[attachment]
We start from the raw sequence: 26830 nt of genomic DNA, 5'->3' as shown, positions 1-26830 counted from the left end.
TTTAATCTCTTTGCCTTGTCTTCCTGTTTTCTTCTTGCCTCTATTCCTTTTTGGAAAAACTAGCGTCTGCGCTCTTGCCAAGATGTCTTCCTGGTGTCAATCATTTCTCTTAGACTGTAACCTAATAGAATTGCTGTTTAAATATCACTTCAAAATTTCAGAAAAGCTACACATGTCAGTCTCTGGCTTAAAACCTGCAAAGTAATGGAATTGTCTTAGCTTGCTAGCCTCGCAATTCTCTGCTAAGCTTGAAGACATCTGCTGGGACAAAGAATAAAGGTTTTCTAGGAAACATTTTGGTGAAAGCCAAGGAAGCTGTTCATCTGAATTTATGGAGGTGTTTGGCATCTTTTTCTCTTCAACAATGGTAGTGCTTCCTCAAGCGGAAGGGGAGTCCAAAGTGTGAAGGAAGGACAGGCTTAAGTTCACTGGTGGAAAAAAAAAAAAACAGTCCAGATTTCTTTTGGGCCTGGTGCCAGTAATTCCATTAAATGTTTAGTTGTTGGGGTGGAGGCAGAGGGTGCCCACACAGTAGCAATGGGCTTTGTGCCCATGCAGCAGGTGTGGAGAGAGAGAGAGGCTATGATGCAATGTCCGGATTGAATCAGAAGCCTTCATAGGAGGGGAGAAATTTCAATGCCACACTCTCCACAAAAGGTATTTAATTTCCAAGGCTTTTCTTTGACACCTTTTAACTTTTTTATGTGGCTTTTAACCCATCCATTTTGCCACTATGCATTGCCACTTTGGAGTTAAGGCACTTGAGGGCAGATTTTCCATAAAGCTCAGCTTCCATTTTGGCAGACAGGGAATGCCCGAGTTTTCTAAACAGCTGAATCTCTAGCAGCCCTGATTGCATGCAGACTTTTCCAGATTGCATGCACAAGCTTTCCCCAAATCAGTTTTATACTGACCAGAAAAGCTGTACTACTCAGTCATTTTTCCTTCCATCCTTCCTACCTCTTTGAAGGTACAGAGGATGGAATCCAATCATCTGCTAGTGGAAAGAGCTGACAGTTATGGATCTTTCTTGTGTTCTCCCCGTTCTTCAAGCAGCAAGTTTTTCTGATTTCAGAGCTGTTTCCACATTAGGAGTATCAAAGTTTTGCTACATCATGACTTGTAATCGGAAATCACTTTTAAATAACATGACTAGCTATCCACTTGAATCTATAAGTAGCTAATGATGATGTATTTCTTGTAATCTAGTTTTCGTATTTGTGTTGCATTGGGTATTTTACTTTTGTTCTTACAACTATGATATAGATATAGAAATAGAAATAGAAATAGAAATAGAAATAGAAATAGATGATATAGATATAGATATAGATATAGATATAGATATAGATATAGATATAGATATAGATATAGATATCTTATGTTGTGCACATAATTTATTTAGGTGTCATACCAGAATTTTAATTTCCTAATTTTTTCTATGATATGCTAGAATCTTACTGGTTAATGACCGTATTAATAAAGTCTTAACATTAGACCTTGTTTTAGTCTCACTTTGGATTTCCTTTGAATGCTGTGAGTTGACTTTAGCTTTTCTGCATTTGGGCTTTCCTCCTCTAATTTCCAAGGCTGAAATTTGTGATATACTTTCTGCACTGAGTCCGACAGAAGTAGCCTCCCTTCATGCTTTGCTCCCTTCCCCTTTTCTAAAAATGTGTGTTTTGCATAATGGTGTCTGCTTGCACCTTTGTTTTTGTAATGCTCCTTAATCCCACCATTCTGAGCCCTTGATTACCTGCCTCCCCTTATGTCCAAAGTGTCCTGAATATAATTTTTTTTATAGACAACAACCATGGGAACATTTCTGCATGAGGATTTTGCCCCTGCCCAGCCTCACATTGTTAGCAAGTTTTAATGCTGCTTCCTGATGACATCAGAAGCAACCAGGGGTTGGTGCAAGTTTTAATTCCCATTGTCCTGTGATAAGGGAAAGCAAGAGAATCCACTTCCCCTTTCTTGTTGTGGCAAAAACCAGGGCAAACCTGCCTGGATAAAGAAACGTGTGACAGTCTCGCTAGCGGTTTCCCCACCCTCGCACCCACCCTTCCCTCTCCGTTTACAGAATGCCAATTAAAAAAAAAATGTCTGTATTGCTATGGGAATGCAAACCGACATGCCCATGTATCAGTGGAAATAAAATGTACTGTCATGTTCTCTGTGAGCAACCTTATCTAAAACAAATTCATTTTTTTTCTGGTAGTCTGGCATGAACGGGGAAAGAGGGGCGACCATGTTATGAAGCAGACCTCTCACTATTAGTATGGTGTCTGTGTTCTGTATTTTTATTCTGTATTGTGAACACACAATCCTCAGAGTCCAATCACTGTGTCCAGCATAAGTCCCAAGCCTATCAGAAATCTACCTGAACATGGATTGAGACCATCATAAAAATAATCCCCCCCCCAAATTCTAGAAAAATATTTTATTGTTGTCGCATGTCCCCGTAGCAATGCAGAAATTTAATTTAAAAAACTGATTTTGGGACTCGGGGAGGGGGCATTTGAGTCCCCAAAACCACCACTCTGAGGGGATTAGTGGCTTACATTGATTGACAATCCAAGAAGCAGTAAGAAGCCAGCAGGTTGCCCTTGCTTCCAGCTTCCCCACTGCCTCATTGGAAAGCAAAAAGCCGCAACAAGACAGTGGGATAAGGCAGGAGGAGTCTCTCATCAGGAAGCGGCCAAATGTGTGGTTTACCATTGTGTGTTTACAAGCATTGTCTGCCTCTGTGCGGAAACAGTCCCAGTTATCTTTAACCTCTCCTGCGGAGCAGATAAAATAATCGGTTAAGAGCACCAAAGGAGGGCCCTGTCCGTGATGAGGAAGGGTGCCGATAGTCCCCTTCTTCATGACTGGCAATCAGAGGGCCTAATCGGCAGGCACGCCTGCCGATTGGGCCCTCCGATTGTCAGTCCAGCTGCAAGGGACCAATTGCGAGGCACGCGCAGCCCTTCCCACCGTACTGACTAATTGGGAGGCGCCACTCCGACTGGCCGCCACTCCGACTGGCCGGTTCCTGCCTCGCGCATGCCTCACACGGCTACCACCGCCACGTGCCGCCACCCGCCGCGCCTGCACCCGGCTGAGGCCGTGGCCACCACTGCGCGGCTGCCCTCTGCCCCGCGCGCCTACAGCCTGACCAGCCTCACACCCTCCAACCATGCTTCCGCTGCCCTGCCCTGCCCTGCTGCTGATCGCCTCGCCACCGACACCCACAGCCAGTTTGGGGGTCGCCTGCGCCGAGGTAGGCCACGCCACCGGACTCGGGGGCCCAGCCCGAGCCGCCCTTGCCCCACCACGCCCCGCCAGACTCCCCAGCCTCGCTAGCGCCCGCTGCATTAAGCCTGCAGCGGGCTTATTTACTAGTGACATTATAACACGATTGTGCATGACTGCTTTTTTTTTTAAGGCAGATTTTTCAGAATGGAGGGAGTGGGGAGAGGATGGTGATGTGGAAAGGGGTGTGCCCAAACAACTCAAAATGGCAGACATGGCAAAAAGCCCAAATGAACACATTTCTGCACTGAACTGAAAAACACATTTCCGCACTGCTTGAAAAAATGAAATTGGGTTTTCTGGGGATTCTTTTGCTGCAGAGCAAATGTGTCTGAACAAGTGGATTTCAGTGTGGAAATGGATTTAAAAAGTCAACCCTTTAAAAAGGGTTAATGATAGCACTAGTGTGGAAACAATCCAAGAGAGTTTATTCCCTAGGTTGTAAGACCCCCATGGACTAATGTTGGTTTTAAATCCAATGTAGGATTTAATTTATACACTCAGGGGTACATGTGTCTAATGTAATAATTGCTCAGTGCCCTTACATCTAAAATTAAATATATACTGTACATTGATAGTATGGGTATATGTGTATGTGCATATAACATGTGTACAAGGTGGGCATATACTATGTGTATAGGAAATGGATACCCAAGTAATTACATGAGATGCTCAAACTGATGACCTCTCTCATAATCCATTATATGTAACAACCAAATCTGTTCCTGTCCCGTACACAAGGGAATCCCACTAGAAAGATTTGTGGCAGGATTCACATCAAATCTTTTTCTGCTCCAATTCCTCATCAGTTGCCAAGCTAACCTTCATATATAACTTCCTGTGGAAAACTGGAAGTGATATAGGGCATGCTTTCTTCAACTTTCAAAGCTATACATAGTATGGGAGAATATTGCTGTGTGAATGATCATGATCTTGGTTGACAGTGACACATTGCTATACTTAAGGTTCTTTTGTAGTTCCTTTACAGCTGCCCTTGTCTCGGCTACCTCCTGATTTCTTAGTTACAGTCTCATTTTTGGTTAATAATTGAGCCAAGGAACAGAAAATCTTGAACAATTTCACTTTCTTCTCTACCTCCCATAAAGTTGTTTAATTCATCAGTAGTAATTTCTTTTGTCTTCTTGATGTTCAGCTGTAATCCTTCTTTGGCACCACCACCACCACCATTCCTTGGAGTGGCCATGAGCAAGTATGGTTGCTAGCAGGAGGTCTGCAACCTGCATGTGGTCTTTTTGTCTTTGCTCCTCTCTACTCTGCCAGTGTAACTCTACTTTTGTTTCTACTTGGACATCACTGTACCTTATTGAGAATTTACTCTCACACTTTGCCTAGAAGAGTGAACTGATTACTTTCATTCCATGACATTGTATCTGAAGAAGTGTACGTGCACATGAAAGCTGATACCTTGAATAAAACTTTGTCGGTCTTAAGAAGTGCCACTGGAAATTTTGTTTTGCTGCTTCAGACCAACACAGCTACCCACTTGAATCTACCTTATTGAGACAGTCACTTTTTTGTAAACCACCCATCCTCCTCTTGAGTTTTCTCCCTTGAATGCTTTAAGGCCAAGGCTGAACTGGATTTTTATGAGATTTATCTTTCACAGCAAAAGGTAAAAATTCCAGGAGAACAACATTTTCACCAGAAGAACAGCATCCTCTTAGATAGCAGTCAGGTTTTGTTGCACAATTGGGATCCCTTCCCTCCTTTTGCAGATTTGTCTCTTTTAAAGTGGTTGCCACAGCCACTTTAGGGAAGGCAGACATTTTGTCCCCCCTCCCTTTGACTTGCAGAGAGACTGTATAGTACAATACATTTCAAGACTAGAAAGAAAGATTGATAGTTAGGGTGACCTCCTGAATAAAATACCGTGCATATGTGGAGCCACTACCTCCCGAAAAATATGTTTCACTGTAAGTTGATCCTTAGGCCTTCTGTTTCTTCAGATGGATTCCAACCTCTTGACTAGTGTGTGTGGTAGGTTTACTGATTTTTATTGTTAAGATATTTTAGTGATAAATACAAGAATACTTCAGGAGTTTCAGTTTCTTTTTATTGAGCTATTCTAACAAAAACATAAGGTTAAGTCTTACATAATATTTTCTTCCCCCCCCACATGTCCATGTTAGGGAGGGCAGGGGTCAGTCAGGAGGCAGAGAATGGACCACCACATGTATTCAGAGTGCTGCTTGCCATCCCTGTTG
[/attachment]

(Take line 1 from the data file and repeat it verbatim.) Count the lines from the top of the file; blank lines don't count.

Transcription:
We start from the raw sequence: 26830 nt of genomic DNA, 5'->3' as shown, positions 1-26830 counted from the left end.